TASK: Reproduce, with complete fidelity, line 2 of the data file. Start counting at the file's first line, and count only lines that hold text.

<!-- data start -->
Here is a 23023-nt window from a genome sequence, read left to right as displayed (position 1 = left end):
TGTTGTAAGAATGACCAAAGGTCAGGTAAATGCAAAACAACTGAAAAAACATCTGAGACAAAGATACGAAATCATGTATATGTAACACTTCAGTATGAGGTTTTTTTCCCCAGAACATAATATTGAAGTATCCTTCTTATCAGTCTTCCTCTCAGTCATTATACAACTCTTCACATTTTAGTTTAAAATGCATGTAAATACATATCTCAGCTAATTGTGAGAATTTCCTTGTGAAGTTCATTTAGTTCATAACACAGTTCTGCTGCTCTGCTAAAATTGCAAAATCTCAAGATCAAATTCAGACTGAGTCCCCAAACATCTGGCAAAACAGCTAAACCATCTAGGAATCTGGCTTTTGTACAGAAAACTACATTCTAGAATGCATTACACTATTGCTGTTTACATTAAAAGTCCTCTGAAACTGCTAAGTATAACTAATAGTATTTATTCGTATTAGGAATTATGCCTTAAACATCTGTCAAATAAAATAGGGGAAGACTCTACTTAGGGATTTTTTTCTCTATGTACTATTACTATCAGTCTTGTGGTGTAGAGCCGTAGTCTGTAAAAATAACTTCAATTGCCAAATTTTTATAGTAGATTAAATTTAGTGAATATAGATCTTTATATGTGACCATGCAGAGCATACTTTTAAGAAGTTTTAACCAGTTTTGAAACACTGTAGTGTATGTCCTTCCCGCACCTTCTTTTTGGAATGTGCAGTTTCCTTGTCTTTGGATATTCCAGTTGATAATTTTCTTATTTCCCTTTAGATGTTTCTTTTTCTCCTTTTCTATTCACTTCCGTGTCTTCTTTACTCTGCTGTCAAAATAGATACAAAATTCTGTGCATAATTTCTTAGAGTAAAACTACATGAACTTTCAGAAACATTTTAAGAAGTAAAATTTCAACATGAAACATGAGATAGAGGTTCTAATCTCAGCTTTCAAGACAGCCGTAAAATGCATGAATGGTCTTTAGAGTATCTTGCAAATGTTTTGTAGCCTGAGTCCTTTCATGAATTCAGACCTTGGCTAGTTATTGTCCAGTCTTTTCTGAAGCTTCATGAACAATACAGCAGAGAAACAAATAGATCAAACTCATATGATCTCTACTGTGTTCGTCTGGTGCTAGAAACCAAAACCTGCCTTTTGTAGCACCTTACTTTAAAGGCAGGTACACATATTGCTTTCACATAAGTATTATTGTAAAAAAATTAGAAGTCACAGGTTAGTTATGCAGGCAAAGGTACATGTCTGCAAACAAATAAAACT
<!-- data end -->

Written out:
TGTTGTAAGAATGACCAAAGGTCAGGTAAATGCAAAACAACTGAAAAAACATCTGAGACAAAGATACGAAATCATGTATATGTAACACTTCAGTATGAGGTTTTTTTCCCCAGAACATAATATTGAAGTATCCTTCTTATCAGTCTTCCTCTCAGTCATTATACAACTCTTCACATTTTAGTTTAAAATGCATGTAAATACATATCTCAGCTAATTGTGAGAATTTCCTTGTGAAGTTCATTTAGTTCATAACACAGTTCTGCTGCTCTGCTAAAATTGCAAAATCTCAAGATCAAATTCAGACTGAGTCCCCAAACATCTGGCAAAACAGCTAAACCATCTAGGAATCTGGCTTTTGTACAGAAAACTACATTCTAGAATGCATTACACTATTGCTGTTTACATTAAAAGTCCTCTGAAACTGCTAAGTATAACTAATAGTATTTATTCGTATTAGGAATTATGCCTTAAACATCTGTCAAATAAAATAGGGGAAGACTCTACTTAGGGATTTTTTTCTCTATGTACTATTACTATCAGTCTTGTGGTGTAGAGCCGTAGTCTGTAAAAATAACTTCAATTGCCAAATTTTTATAGTAGATTAAATTTAGTGAATATAGATCTTTATATGTGACCATGCAGAGCATACTTTTAAGAAGTTTTAACCAGTTTTGAAACACTGTAGTGTATGTCCTTCCCGCACCTTCTTTTTGGAATGTGCAGTTTCCTTGTCTTTGGATATTCCAGTTGATAATTTTCTTATTTCCCTTTAGATGTTTCTTTTTCTCCTTTTCTATTCACTTCCGTGTCTTCTTTACTCTGCTGTCAAAATAGATACAAAATTCTGTGCATAATTTCTTAGAGTAAAACTACATGAACTTTCAGAAACATTTTAAGAAGTAAAATTTCAACATGAAACATGAGATAGAGGTTCTAATCTCAGCTTTCAAGACAGCCGTAAAATGCATGAATGGTCTTTAGAGTATCTTGCAAATGTTTTGTAGCCTGAGTCCTTTCATGAATTCAGACCTTGGCTAGTTATTGTCCAGTCTTTTCTGAAGCTTCATGAACAATACAGCAGAGAAACAAATAGATCAAACTCATATGATCTCTACTGTGTTCGTCTGGTGCTAGAAACCAAAACCTGCCTTTTGTAGCACCTTACTTTAAAGGCAGGTACACATATTGCTTTCACATAAGTATTATTGTAAAAAAATTAGAAGTCACAGGTTAGTTATGCAGGCAAAGGTACATGTCTGCAAACAAATAAAACT